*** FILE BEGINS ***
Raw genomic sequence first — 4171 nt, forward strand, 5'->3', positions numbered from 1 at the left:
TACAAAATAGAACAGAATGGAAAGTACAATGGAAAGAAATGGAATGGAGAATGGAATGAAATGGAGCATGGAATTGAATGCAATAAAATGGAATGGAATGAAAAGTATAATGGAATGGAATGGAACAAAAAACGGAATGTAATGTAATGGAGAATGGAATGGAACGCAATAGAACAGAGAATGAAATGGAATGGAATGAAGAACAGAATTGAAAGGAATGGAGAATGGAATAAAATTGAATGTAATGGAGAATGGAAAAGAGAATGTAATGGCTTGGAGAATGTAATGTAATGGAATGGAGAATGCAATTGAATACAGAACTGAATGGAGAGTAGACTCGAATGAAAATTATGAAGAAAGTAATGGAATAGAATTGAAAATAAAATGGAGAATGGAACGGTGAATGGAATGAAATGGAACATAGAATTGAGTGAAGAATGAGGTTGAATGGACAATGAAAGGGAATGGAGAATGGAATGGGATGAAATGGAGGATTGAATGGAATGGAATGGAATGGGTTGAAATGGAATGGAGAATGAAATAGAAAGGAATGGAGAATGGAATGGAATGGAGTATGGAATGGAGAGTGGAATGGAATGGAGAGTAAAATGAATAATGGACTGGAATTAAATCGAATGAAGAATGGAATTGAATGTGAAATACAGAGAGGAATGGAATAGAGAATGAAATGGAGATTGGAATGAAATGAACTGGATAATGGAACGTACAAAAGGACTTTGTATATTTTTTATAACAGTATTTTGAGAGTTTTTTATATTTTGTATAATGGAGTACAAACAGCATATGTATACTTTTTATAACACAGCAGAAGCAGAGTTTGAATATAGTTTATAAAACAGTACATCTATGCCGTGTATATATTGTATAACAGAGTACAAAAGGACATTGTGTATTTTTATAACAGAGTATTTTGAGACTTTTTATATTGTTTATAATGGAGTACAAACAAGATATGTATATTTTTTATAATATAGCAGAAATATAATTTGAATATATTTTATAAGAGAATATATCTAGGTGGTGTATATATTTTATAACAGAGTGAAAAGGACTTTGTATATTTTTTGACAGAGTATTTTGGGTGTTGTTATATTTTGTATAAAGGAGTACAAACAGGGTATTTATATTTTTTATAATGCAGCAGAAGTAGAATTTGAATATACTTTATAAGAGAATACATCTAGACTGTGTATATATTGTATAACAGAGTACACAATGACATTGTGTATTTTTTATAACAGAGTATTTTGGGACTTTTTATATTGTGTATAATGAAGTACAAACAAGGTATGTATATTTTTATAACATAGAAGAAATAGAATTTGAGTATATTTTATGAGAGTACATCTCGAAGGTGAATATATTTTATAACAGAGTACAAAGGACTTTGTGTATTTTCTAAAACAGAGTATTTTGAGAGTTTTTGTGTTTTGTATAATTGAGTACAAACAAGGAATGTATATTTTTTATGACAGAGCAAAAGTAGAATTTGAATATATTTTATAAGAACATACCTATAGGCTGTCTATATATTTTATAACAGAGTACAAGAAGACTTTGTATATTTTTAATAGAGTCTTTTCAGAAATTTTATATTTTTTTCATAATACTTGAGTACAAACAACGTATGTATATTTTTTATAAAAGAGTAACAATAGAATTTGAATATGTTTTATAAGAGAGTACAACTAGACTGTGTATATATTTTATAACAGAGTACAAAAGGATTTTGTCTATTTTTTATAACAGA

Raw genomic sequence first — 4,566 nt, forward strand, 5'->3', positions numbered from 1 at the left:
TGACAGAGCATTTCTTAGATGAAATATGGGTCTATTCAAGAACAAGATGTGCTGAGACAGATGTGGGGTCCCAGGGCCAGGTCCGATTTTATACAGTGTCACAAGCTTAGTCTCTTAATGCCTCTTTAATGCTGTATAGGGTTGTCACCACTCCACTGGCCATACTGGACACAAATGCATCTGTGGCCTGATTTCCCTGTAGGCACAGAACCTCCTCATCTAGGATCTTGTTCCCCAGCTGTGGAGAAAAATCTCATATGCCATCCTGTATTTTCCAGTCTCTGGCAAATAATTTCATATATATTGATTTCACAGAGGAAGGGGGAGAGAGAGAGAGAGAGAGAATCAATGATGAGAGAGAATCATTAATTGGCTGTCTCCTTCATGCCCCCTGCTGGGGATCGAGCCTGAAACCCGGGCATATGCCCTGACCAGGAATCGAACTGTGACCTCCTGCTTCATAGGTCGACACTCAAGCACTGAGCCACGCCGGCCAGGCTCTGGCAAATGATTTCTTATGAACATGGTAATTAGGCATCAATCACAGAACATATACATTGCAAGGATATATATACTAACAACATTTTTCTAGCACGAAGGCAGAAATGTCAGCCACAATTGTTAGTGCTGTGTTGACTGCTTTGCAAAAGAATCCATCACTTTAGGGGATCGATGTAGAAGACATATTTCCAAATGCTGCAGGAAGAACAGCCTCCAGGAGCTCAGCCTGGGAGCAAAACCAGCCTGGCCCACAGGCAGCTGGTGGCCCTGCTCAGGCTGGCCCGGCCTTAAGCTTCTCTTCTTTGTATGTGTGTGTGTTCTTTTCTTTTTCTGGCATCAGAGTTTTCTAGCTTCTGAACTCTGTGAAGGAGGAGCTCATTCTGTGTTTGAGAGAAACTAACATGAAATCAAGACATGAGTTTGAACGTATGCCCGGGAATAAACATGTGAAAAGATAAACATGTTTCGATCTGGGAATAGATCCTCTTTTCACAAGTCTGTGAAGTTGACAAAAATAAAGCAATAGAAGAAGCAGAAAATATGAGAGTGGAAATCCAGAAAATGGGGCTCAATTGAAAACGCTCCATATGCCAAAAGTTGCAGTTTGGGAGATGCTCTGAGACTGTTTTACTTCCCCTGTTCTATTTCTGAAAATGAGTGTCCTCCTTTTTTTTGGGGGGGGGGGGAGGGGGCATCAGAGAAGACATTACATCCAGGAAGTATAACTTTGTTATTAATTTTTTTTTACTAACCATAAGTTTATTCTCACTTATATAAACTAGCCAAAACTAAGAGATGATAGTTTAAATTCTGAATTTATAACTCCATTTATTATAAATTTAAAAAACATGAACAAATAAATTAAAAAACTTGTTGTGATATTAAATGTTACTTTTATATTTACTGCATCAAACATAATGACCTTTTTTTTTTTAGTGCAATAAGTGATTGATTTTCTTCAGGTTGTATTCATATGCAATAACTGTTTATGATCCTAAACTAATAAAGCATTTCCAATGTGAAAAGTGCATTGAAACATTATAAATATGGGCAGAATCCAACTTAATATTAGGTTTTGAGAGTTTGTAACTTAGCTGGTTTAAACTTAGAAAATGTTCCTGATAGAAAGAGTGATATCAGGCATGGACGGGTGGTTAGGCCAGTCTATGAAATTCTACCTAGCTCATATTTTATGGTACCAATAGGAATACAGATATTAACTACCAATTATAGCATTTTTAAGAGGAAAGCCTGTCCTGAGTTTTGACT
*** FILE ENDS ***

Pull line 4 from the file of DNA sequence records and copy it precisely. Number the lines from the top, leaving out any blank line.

TGACAGAGCATTTCTTAGATGAAATATGGGTCTATTCAAGAACAAGATGTGCTGAGACAGATGTGGGGTCCCAGGGCCAGGTCCGATTTTATACAGTGTCACAAGCTTAGTCTCTTAATGCCTCTTTAATGCTGTATAGGGTTGTCACCACTCCACTGGCCATACTGGACACAAATGCATCTGTGGCCTGATTTCCCTGTAGGCACAGAACCTCCTCATCTAGGATCTTGTTCCCCAGCTGTGGAGAAAAATCTCATATGCCATCCTGTATTTTCCAGTCTCTGGCAAATAATTTCATATATATTGATTTCACAGAGGAAGGGGGAGAGAGAGAGAGAGAGAGAATCAATGATGAGAGAGAATCATTAATTGGCTGTCTCCTTCATGCCCCCTGCTGGGGATCGAGCCTGAAACCCGGGCATATGCCCTGACCAGGAATCGAACTGTGACCTCCTGCTTCATAGGTCGACACTCAAGCACTGAGCCACGCCGGCCAGGCTCTGGCAAATGATTTCTTATGAACATGGTAATTAGGCATCAATCACAGAACATATACATTGCAAGGATATATATACTAACAACATTTTTCTAGCACGAAGGCAGAAATGTCAGCCACAATTGTTAGTGCTGTGTTGACTGCTTTGCAAAAGAATCCATCACTTTAGGGGATCGATGTAGAAGACATATTTCCAAATGCTGCAGGAAGAACAGCCTCCAGGAGCTCAGCCTGGGAGCAAAACCAGCCTGGCCCACAGGCAGCTGGTGGCCCTGCTCAGGCTGGCCCGGCCTTAAGCTTCTCTTCTTTGTATGTGTGTGTGTTCTTTTCTTTTTCTGGCATCAGAGTTTTCTAGCTTCTGAACTCTGTGAAGGAGGAGCTCATTCTGTGTTTGAGAGAAACTAACATGAAATCAAGACATGAGTTTGAACGTATGCCCGGGAATAAACATGTGAAAAGATAAACATGTTTCGATCTGGGAATAGATCCTCTTTTCACAAGTCTGTGAAGTTGACAAAAATAAAGCAATAGAAGAAGCAGAAAATATGAGAGTGGAAATCCAGAAAATGGGGCTCAATTGAAAACGCTCCATATGCCAAAAGTTGCAGTTTGGGAGATGCTCTGAGACTGTTTTACTTCCCCTGTTCTATTTCTGAAAATGAGTGTCCTCCTTTTTTTTGGGGGGGGGGGGAGGGGGCATCAGAGAAGACATTACATCCAGGAAGTATAACTTTGTTATTAATTTTTTTTTACTAACCATAAGTTTATTCTCACTTATATAAACTAGCCAAAACTAAGAGATGATAGTTTAAATTCTGAATTTATAACTCCATTTATTATAAATTTAAAAAACATGAACAAATAAATTAAAAAACTTGTTGTGATATTAAATGTTACTTTTATATTTACTGCATCAAACATAATGACCTTTTTTTTTTTAGTGCAATAAGTGATTGATTTTCTTCAGGTTGTATTCATATGCAATAACTGTTTATGATCCTAAACTAATAAAGCATTTCCAATGTGAAAAGTGCATTGAAACATTATAAATATGGGCAGAATCCAACTTAATATTAGGTTTTGAGAGTTTGTAACTTAGCTGGTTTAAACTTAGAAAATGTTCCTGATAGAAAGAGTGATATCAGGCATGGACGGGTGGTTAGGCCAGTCTATGAAATTCTACCTAGCTCATATTTTATGGTACCAATAGGAATACAGATATTAACTACCAATTATAGCATTTTTAAGAGGAAAGCCTGTCCTGAGTTTTGACT